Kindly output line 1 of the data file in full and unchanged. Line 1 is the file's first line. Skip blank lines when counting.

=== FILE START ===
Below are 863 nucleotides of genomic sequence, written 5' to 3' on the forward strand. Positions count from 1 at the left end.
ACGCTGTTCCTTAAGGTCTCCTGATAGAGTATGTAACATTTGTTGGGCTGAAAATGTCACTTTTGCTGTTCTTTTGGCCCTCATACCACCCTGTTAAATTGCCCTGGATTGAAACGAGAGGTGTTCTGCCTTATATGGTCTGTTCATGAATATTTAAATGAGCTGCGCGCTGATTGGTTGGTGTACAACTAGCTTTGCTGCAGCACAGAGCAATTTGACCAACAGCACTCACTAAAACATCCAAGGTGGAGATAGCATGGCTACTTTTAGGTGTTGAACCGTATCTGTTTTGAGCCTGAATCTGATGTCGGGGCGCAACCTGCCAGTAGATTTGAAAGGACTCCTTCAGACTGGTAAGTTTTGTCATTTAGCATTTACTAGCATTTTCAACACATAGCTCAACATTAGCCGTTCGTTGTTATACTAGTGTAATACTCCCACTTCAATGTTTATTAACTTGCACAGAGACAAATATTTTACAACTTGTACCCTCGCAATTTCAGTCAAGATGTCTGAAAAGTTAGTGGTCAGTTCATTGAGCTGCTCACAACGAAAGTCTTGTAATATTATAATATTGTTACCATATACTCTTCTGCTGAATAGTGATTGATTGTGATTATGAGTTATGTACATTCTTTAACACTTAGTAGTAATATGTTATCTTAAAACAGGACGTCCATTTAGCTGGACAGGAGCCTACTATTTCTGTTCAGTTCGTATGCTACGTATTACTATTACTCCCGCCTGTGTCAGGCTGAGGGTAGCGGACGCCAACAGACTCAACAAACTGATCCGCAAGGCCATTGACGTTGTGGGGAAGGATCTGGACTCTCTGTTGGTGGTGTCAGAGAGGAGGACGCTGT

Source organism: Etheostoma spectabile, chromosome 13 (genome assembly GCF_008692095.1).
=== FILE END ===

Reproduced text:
Below are 863 nucleotides of genomic sequence, written 5' to 3' on the forward strand. Positions count from 1 at the left end.